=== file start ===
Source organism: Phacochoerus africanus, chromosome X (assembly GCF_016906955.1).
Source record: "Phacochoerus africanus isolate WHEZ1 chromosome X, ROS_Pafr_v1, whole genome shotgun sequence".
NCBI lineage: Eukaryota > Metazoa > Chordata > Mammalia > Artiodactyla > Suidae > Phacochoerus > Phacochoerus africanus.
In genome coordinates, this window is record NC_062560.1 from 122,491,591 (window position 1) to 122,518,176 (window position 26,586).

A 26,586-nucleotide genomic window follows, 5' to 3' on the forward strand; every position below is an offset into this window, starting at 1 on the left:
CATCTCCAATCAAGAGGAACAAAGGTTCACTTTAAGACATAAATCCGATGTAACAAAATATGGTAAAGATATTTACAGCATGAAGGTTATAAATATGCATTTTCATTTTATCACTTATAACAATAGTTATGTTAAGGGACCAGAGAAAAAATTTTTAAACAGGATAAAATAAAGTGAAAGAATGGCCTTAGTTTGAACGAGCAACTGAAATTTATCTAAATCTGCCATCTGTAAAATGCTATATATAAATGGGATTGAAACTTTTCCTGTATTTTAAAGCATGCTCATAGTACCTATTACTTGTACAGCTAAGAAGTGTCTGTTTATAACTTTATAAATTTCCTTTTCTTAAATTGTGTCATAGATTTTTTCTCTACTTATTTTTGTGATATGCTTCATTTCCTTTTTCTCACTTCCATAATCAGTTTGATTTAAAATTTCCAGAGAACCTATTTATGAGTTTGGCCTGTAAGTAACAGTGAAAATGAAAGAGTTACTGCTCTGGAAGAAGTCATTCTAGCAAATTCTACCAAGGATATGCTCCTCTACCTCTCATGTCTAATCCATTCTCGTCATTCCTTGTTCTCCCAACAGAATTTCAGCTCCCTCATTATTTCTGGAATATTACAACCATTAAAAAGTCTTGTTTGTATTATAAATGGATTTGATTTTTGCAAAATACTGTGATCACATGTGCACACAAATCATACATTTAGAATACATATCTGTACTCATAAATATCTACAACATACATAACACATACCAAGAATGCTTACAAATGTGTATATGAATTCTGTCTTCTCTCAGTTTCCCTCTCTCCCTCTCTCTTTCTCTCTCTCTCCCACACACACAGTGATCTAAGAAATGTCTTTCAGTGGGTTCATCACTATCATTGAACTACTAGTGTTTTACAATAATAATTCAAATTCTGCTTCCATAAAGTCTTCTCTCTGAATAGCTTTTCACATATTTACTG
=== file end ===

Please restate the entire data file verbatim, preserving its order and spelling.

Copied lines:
Source organism: Phacochoerus africanus, chromosome X (assembly GCF_016906955.1).
Source record: "Phacochoerus africanus isolate WHEZ1 chromosome X, ROS_Pafr_v1, whole genome shotgun sequence".
NCBI lineage: Eukaryota > Metazoa > Chordata > Mammalia > Artiodactyla > Suidae > Phacochoerus > Phacochoerus africanus.
In genome coordinates, this window is record NC_062560.1 from 122,491,591 (window position 1) to 122,518,176 (window position 26,586).

A 26,586-nucleotide genomic window follows, 5' to 3' on the forward strand; every position below is an offset into this window, starting at 1 on the left:
CATCTCCAATCAAGAGGAACAAAGGTTCACTTTAAGACATAAATCCGATGTAACAAAATATGGTAAAGATATTTACAGCATGAAGGTTATAAATATGCATTTTCATTTTATCACTTATAACAATAGTTATGTTAAGGGACCAGAGAAAAAATTTTTAAACAGGATAAAATAAAGTGAAAGAATGGCCTTAGTTTGAACGAGCAACTGAAATTTATCTAAATCTGCCATCTGTAAAATGCTATATATAAATGGGATTGAAACTTTTCCTGTATTTTAAAGCATGCTCATAGTACCTATTACTTGTACAGCTAAGAAGTGTCTGTTTATAACTTTATAAATTTCCTTTTCTTAAATTGTGTCATAGATTTTTTCTCTACTTATTTTTGTGATATGCTTCATTTCCTTTTTCTCACTTCCATAATCAGTTTGATTTAAAATTTCCAGAGAACCTATTTATGAGTTTGGCCTGTAAGTAACAGTGAAAATGAAAGAGTTACTGCTCTGGAAGAAGTCATTCTAGCAAATTCTACCAAGGATATGCTCCTCTACCTCTCATGTCTAATCCATTCTCGTCATTCCTTGTTCTCCCAACAGAATTTCAGCTCCCTCATTATTTCTGGAATATTACAACCATTAAAAAGTCTTGTTTGTATTATAAATGGATTTGATTTTTGCAAAATACTGTGATCACATGTGCACACAAATCATACATTTAGAATACATATCTGTACTCATAAATATCTACAACATACATAACACATACCAAGAATGCTTACAAATGTGTATATGAATTCTGTCTTCTCTCAGTTTCCCTCTCTCCCTCTCTCTTTCTCTCTCTCTCCCACACACACAGTGATCTAAGAAATGTCTTTCAGTGGGTTCATCACTATCATTGAACTACTAGTGTTTTACAATAATAATTCAAATTCTGCTTCCATAAAGTCTTCTCTCTGAATAGCTTTTCACATATTTACTG